2019 NFL Draft projections on Trace McSorley are all over the place
Trace McSorley enters the 2019 NFL Draft process as one of college football’s most electrifying and consistent players. Since taking over for Christian Hackenberg in the TaxSlayer Bowl in January 2016, he’s been the quiet leader for the nationally ranked Nittany Lions.
Electrifying players don’t always translate to the NFL, whether they be a Heisman winning quarterback or a 2,000 yard running back. Is McSorley another flashy system quarterback or someone who can translate into the NFL?
If McSorley has done one thing in college football, it’s playing big under the lights. While he didn’t secure a victory in a shootout against USC in the Rose Bowl, he threw for 254 yards and contributed to five touchdowns, one thanks to his legs.
He was even better in the Fiesta Bowl against a stout Washington Huskies team, throwing for 342 yards in the 35-28 victory.
Penn State is 16-3 against Big Ten opponents under McSorley, and lost two of those games by a combined four points.
In 33 career games McSorley is the program passing touchdown leader with 59, 11 more than Hackenberg, and is less than 1,100 yards behind his predecessor for the all-time passing yard record.
Statistically, McSorley has already established himself as one of Penn State’s all-time greats, a daunting task for a storied program entering its 125th season.
When watching McSorley, there’s a different story when it comes to translating to the NFL.
McSorley has some of the loudest feet I have ever seen, meaning they’re constantly moving unsynched.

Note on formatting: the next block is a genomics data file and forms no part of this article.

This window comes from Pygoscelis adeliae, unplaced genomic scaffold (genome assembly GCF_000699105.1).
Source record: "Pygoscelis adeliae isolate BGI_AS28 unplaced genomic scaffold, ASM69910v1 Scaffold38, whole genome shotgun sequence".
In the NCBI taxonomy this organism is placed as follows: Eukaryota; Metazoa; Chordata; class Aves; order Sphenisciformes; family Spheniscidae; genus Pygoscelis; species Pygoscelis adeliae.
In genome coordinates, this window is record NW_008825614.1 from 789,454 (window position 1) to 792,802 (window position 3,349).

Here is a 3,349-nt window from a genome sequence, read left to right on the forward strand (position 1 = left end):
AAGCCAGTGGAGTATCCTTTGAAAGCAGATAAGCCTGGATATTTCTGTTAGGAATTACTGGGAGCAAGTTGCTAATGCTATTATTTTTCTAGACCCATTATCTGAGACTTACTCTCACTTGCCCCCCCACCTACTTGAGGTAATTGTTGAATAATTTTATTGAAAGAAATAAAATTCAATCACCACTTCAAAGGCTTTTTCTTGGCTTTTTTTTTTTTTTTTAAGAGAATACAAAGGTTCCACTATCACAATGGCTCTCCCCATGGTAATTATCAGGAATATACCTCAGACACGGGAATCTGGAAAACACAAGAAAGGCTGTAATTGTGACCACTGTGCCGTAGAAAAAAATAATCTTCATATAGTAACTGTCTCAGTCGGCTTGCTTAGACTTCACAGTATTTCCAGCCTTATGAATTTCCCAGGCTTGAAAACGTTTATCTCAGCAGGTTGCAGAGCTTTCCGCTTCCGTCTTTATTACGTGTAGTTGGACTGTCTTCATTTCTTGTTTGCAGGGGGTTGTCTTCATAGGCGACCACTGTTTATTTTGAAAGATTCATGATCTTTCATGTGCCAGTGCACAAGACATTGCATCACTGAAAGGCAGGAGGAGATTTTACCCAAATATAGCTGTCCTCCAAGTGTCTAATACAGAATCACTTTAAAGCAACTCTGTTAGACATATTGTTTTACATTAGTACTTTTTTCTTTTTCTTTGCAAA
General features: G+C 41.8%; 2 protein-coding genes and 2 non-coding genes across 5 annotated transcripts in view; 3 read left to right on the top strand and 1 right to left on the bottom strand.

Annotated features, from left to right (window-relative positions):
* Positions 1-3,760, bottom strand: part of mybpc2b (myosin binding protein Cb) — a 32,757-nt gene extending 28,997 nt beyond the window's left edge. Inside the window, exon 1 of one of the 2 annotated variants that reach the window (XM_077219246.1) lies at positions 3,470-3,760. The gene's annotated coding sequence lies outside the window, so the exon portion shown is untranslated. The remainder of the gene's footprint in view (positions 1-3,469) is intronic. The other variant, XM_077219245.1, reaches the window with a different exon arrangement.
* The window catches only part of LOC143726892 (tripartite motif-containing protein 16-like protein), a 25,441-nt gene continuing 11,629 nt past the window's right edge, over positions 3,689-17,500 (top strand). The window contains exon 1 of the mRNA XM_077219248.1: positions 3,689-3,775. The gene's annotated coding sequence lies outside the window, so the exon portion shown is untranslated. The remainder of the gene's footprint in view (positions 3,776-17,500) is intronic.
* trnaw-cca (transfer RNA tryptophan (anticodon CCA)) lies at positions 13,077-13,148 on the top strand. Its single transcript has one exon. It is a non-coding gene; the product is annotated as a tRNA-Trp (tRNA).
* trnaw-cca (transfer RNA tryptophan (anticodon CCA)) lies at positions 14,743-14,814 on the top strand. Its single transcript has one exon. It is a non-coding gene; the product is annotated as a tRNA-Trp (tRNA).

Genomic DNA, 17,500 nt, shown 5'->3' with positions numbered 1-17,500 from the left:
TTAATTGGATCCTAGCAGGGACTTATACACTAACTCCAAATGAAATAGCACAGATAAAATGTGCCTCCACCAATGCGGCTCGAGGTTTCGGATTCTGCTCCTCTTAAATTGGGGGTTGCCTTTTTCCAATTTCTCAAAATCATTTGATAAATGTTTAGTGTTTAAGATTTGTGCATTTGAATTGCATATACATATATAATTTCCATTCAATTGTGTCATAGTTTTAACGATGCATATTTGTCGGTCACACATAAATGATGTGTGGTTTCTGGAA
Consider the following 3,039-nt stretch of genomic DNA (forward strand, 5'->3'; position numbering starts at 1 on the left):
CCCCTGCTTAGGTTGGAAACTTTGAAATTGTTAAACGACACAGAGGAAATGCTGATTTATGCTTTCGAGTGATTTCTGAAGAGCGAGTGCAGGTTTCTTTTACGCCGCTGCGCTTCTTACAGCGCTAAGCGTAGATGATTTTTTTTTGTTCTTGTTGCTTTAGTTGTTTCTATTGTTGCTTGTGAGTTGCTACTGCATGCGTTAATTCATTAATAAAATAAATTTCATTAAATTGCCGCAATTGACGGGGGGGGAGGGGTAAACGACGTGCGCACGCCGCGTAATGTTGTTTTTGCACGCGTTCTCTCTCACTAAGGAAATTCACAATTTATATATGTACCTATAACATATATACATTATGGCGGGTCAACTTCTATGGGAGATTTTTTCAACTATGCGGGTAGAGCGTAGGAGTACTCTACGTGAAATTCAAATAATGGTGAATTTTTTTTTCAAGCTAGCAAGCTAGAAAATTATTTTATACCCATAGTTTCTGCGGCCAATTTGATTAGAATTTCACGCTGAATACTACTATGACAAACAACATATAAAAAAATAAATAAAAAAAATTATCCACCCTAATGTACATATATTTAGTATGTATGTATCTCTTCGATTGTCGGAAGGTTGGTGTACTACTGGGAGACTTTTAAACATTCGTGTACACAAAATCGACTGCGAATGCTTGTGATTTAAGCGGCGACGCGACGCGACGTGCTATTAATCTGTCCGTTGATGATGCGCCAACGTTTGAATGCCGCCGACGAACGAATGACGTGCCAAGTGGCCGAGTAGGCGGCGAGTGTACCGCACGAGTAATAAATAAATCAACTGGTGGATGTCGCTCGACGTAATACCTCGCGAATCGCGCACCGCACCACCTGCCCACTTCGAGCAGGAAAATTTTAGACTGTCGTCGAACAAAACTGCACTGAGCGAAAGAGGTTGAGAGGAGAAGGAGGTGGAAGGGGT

When his footwork is in rhythm, he can deliver beautiful throws like this touchdown to Dolphins second round pick Mike Gesicki.
Even on that throw, he adds a couple extra steps.
Often times McSorley can throw the ball over receivers, which could be fixed with refined footwork. Luckily for him, his receivers did a great job adjusting to the ball last year.
Mobility and escapability are another big part of McSorley’s game, and Penn State gives him an opportunity to use his athleticism to their advantage.
Last season McSorley rushed the ball more than half as many times as Saquon Barkley and had more carries than Barkley’s backups combined with 114 attempts and 491 yards. He rushed for 11 touchdowns, 9 of which were for nine yards or fewer.
Standing at 6′ 200 lbs McSorley is only an inch and 20 lbs smaller than first-overall pick Baker Mayfield. I still struggle to see McSorley make it work in the NFL, and see him as a Julian Edelman converted receiver.
McSorley will surely be drafted at some point in the 2019 NFL Draft, but whether he remains at quarterback is to be seen.